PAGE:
Introduction: Emergency departments (EDs) provide an opportunity to initiate preventive services for millions of Americans who have no other source for these services.
Objectives: To identify primary and secondary preventive interventions appropriate for inclusion in routine emergency care and, secondarily, to recommend areas in which research into the efficacy and cost-effectiveness of interventions is needed.
Methods: Systematic reviews were performed on 17 candidate preventive interventions with potential applicability in the ED. All but one was selected from those reviewed by the U.S. Preventive Services Task Force (USPSTF). Each two-person review team followed a template that provided a uniform approach to search strategy, selection criteria, methodology appraisal, and analysis of the results of primary studies bearing on ED cost-effectiveness. Assigned proctors provided methodological guidance to the review teams throughout the review process. A grading scheme was developed that took into account the evidence and recommendations of the USPSTF supporting primary efficacy of the intervention and the level of evidence supporting ED application identified by the Society for Academic Emergency Medicine Public Health and Education Task Force (PHTF) review teams.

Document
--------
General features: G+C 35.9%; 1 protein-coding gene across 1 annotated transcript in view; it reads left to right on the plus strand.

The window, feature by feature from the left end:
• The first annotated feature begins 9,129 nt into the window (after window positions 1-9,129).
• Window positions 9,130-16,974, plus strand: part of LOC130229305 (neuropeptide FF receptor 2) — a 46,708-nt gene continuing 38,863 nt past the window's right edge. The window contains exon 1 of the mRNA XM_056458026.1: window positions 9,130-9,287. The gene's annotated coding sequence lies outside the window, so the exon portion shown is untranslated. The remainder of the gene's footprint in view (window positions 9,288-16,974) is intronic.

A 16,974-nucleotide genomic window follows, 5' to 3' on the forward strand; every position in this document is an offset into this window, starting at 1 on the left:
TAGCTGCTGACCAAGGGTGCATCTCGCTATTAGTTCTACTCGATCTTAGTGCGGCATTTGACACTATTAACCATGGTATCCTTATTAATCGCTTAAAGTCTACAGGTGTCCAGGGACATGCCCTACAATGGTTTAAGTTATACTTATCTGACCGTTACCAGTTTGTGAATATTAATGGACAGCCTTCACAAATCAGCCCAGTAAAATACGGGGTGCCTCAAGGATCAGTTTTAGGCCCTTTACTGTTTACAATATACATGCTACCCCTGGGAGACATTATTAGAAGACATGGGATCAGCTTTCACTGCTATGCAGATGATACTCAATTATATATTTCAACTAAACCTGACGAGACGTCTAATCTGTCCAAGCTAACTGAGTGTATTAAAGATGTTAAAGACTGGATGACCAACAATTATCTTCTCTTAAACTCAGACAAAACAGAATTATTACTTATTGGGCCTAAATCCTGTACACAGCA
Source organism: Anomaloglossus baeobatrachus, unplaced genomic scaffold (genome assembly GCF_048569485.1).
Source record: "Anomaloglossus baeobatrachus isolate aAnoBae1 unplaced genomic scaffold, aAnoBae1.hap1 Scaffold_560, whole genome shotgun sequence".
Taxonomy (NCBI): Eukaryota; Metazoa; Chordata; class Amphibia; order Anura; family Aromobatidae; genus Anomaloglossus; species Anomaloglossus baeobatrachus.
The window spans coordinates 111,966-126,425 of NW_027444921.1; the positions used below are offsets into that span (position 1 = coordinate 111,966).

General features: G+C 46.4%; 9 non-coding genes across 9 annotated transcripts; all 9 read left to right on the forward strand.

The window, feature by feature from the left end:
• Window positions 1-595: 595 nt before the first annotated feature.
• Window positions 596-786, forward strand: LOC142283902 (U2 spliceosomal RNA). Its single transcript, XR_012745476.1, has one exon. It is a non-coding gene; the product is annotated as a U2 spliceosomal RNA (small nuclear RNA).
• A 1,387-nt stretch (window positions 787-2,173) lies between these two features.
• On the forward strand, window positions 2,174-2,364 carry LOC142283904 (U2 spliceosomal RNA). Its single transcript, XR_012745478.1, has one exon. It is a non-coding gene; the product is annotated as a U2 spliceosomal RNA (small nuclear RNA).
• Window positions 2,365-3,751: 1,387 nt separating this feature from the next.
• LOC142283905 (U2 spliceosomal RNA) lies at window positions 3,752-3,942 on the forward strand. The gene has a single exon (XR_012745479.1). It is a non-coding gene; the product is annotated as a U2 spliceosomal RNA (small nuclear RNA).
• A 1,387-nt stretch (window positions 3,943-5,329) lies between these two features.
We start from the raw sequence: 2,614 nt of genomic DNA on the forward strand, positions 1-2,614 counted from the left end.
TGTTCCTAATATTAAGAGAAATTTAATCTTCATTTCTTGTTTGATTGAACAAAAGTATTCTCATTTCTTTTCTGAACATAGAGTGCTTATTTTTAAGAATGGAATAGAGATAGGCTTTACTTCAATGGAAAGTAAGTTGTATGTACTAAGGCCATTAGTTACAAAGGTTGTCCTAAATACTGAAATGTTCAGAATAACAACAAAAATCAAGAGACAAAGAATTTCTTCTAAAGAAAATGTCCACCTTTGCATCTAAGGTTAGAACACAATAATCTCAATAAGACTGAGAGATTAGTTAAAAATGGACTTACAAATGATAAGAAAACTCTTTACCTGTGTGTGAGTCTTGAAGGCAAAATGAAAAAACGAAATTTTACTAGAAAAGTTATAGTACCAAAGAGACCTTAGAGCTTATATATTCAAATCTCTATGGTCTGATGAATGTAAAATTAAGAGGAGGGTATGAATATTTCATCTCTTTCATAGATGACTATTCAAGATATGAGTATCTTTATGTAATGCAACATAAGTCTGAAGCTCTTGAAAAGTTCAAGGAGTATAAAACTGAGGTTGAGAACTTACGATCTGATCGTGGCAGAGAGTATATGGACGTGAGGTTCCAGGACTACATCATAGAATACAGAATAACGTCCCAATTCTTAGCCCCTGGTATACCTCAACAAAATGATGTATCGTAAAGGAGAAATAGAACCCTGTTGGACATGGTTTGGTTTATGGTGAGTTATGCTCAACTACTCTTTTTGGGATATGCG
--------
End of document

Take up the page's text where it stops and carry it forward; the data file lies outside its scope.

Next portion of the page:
Results: Seventeen reviews were completed. The following interventions received an alpha rating, indicating that evidence is sufficient to support offering these services in the ED setting, assuming sufficient resources are available: alcohol screening and intervention, HIV screening and referral (in high-risk, high-prevalence populations), hypertension screening and referral, adult pneumococcal immunizations (age >/=65 years), referral of children without primary care physicians to a continuing source of care, and smoking cessation counseling. Interventions receiving a beta or gamma rating, indicating that existing research is not sufficient to recommend for or against instituting them routinely in the ED, include: identification and counseling of geriatric patients at risk of falls, Pap tests in women having a pelvic exam in the ED, counseling for smoke detector use, routine social service screening, depression screening, domestic violence screening, safe firearm storage counseling, motorcycle helmet use counseling, and youth violence counseling programs in the ED. Interventions not recommended for ED implementation (omega rating) include Pap test screening for women not having a routine pelvic exam, diabetes screening, and pediatric immunizations.
Conclusions: A set of recommendations for prevention, screening, and counseling activities in the ED based on systematic reviews of selected interventions is presented. The applicability of these primary and secondary preventive services will vary with the different clinical environments and resources available in EDs. The PHTF recommendations should not be used as the basis of curtailing currently available services. This review makes clear the need for further research in this important area.